The first redesign of the Jeep Wrangler since 2006 has been hard to keep under wraps — so much so that, on Halloween, Jeep itself pulled back the covers to reveal its JL Wrangler at the Specialty Equipment Market Association show in Las Vegas, showing off a new line of in-house accessories.
Jeep and FCA US have released only the skimpiest information about the new off-roader. But spy photos and leaks paint a clear picture of what Jeep chief designer Mark Allen and his team have come up with.
Allen has said his mission with the Wrangler was to not screw it up. He and his team experimented heavily — primarily through the brand’s annual Easter Jeep Safari one-off vehicles — and explored alternatives such as all-aluminum construction and independent suspension setups.
The team settled on a design that sticks close to the Wrangler’s roots while improving aerodynamics, strength, rigidity and fuel economy.
Jeep says it will release details Nov. 29 at the Los Angeles Auto Show, but here’s what we know so far:
Engines: The Wrangler will retain the current generation’s standard 3.6-liter V-6 that makes 285 hp and 260 pound-feet of torque. Two optional engines will join later into the model year. One is a turbocharged 2.0-liter inline-four similar to that of the Alfa Romeo Giulia sedan. The Giulia’s engine is rated at 280 hp and 306 pound-feet of torque. The other is a 3.0-liter EcoDiesel V-6 similar to that used earlier in the Grand Cherokee, where it was rated at 240 hp and 420 pound-feet of torque. Overseas versions will be offered later with a 2.2-liter inline-four turbodiesel that is unrated.
Transmissions: Gasoline-powered JL Wranglers with the 3.6-liter V-6 will come with a standard six-speed manual or an optional eight-speed FCA-built automatic. Those with the 2.0-liter inline-four will be available only with the eight-speed automatic, according to the dealer ordering guide. Diesel-powered versions in the U.S. will be paired with the six-speed manual or a more robust eight-speed automatic built in Germany by ZF Friedrichshafen. A new five-position transfer case will allow a full-time all-wheel-drive option, and new paddle shifters on the steering wheel will permit quick shifts with the automatic transmission.
Axles: The JL Wrangler will ride on upgraded floating Dana 44 and Dana 30 AdvanTEK axles, which are lighter and stronger than those in the current generation, according to Dana. Importantly, Wrangler will maintain its floating axle design, allowing modifications such as lift kits to be more easily added.
Styling: Most changes will take place up front, in part because of the added length needed for the new eight-speed automatic transmissions. On the front fascia, revamped round headlights will accent a lightly redesigned seven-slot grille. The headlights are coupled with new horizontal LED daytime running lights mounted on the Wrangler’s trapezoidal fenders. The most distinctive new feature is a pair of matching vents on the two front quarter panels, just behind the fender flares.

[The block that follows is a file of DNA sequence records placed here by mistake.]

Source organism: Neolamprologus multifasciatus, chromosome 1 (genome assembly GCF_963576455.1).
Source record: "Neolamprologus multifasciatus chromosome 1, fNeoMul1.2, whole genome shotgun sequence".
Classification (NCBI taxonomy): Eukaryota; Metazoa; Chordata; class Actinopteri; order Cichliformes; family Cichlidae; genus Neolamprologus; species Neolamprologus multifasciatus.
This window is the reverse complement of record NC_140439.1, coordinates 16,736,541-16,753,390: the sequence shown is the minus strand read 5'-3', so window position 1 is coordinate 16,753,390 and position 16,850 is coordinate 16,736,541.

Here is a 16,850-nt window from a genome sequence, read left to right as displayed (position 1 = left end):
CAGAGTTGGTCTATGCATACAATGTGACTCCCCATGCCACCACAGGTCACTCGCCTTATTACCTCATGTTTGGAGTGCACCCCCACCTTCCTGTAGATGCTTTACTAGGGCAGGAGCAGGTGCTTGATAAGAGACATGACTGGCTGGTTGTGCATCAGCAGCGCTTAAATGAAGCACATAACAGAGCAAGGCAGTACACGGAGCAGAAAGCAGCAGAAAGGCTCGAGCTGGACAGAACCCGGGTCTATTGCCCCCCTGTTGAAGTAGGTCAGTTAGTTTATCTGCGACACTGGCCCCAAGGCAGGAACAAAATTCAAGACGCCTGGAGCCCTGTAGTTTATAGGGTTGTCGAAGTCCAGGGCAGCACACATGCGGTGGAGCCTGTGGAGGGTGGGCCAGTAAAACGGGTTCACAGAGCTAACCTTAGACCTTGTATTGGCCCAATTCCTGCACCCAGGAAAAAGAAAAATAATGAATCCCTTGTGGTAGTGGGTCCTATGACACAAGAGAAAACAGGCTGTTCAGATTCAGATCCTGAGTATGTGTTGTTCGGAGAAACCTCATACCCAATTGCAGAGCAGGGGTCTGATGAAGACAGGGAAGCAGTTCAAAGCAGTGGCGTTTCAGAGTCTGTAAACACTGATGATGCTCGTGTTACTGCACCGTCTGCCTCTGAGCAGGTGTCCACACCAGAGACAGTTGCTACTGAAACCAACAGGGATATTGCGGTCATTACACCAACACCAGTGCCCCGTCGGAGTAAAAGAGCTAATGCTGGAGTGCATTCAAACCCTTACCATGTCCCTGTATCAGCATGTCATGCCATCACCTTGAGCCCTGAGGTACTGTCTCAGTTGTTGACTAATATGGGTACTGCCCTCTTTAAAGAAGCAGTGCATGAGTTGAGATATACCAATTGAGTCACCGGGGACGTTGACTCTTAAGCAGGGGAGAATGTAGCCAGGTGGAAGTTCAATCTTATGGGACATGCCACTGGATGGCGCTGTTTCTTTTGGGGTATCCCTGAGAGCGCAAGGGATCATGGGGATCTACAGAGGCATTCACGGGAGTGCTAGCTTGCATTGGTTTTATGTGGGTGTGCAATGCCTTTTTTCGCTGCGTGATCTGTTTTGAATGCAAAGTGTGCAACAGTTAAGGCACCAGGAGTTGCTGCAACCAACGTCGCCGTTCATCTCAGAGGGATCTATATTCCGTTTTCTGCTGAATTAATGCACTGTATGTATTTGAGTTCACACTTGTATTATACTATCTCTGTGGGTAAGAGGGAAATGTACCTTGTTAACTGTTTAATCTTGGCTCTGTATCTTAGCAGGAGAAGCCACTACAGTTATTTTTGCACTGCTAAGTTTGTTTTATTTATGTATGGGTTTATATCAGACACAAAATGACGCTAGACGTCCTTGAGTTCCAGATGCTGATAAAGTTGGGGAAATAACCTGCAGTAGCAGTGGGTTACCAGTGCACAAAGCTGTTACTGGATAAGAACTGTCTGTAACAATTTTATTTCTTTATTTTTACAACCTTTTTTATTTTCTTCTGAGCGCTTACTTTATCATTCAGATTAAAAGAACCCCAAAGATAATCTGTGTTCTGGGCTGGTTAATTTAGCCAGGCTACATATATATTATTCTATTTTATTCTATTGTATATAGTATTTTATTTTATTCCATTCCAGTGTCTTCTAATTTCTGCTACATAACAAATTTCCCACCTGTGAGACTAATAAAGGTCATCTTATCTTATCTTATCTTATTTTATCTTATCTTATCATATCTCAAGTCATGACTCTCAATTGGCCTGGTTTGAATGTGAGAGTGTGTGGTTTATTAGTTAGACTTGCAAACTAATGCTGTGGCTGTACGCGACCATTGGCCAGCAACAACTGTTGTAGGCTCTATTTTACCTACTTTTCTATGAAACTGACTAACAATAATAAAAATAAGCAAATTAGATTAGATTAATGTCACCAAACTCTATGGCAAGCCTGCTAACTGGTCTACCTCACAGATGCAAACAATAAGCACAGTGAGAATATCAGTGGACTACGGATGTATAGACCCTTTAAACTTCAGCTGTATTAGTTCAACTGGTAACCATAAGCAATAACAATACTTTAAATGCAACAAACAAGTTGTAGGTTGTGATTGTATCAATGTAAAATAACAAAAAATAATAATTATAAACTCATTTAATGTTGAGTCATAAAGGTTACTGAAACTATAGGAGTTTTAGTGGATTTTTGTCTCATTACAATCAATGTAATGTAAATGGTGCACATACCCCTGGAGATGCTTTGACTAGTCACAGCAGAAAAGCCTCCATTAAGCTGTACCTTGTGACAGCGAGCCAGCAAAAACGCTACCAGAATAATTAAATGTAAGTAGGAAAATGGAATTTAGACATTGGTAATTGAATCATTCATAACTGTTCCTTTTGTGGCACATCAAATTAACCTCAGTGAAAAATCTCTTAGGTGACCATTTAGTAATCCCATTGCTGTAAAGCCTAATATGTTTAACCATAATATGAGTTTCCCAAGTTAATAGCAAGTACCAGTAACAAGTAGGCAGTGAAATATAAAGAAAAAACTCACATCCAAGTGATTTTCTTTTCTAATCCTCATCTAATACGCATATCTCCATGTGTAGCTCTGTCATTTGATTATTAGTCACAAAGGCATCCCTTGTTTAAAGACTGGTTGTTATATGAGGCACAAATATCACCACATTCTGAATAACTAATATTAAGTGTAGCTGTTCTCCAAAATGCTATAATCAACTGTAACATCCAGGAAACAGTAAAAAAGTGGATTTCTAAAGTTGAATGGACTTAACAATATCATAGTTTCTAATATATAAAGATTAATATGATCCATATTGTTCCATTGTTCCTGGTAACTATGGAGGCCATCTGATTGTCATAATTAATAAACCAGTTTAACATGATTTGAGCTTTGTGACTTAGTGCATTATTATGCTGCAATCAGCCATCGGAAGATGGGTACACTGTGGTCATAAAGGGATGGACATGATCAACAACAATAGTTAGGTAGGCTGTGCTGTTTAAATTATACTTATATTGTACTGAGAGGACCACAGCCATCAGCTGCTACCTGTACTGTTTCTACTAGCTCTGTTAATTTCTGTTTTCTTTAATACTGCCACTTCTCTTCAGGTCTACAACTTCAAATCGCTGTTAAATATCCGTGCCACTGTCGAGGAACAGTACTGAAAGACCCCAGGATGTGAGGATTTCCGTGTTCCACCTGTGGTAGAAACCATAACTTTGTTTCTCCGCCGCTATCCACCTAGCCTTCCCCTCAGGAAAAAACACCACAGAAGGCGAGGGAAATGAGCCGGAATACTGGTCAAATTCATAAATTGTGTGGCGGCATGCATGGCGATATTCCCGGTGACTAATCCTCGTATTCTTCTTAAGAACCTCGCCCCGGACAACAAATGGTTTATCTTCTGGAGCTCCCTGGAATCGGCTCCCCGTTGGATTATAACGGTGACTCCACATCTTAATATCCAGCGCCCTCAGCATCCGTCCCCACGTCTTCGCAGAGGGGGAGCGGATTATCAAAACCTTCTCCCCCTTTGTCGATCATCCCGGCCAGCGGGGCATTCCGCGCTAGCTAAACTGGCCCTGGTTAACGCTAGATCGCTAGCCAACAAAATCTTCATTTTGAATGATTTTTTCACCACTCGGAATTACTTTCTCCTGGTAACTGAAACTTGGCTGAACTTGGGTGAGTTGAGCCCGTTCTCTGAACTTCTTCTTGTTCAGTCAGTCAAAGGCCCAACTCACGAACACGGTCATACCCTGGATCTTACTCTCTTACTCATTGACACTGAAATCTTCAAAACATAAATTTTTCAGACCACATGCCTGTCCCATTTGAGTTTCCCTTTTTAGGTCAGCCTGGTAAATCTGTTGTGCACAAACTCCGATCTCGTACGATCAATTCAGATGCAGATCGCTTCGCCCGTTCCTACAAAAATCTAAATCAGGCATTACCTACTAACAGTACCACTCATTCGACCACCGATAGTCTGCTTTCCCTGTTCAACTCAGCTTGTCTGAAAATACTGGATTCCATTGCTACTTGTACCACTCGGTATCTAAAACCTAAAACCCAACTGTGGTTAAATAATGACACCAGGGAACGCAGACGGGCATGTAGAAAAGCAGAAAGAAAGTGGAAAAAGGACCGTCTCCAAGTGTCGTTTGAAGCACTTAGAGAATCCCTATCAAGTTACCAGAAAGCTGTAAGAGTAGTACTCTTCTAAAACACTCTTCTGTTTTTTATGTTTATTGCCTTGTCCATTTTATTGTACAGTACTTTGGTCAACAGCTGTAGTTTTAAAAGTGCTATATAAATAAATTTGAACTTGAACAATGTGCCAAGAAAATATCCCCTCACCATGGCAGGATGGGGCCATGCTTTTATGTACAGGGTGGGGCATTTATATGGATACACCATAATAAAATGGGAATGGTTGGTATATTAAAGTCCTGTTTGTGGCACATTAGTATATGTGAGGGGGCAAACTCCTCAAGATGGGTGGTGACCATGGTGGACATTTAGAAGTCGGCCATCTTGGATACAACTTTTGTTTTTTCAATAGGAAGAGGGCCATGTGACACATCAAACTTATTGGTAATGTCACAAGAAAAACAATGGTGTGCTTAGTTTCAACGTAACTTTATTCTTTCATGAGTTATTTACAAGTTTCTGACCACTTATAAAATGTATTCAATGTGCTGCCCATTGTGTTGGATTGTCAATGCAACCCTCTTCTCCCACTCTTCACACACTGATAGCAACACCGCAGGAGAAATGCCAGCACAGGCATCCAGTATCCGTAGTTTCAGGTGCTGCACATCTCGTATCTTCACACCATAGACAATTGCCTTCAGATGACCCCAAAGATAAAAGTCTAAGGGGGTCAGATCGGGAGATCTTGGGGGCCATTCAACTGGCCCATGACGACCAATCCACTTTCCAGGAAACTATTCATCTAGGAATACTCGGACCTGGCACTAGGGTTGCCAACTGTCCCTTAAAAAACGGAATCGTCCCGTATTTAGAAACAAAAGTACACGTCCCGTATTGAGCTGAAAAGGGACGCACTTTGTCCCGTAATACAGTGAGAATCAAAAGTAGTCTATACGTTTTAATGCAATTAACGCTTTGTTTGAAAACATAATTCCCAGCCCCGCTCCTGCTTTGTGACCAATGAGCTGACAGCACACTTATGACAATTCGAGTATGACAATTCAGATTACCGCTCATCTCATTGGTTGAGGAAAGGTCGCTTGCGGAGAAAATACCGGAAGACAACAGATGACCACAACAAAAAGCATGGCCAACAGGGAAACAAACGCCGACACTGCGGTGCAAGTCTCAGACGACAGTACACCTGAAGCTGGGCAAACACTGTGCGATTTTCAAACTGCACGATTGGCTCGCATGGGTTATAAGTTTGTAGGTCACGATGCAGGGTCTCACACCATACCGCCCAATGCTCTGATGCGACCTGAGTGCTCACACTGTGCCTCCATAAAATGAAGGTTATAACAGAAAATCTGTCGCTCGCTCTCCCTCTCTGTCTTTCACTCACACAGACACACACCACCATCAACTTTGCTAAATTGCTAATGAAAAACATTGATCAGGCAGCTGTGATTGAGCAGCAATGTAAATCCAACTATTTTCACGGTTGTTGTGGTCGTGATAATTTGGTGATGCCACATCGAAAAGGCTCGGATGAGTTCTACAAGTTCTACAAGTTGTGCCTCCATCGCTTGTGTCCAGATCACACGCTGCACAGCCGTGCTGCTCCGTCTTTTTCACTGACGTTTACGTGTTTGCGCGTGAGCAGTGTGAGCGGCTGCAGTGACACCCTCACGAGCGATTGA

Interior and technology: The big upgrade here will be the inclusion of FCA’s top-of-the-line Uconnect infotainment system and its 8.4-inch touch screen, which will include Apple CarPlay and Google’s Android Auto as an option for the first time. A leaked user guide for the JL Wrangler indicates that the touch screen will feature off-road performance and trail pages.
The Wrangler will also get a new 7-inch driver information screen on its instrument cluster, similar to those used in other FCA vehicles. Also new are four auxiliary control buttons integrated into the center stack, allowing easier installation and integration of aftermarket equipment such as exterior light bars and winches. Other new features include push-button ignition or optional remote start.
Safety: Many safety modifications will result from tightening regulations, including new roof design and solid A-pillars. Spy photos and the leaked user guide indicate blind-spot monitoring, parking sensors and an electronic brake control system.
Cool new (and old) features: The JL Wrangler will retain its fold-down windshield, albeit with a modification to comply with roof crush safety regulations. The current-generation Wrangler’s windshield folds flat onto the hood along with the A-pillars, while the JL Wrangler’s windshield folds forward on a subassembly, allowing its A-pillars to stay in place. The backup camera will be in the center of the spare wheel carrier across the rear door, providing an elevated view of the terrain when backing. But the design makes use of aftermarket solid wheel covers problematic, as they would obscure the camera. A new power soft top will come later in the model year.
Lighting: The ordering guide shows an LED lighting group as an option for Sahara and Rubicon trims.
Models: Only the Sport and Rubicon trims will be available as two-door Wrangler models. Among the four-door Unlimited models, the trim walk is Sport, Sahara and Rubicon.
Timing: Production will begin this month with the hardtop Wrangler Unlimited, followed next month by soft- and dual-top four doors. Production of export versions will start in January and two-door JL Wrangler output is to start in mid-February.
Production of the current JK Wrangler will end in late March to allow its assembly line to be retooled for the 2019 Jeep Scrambler, the Wrangler-based pickup. Powered soft-top versions are to go into production in mid-May, and FCA expects to begin building diesel-powered Wranglers for the U.S. August or later, according to a leaked internal document.
“Everything we know about the next-gen Wrangler” originally appeared in Automotive News on 11/5/2017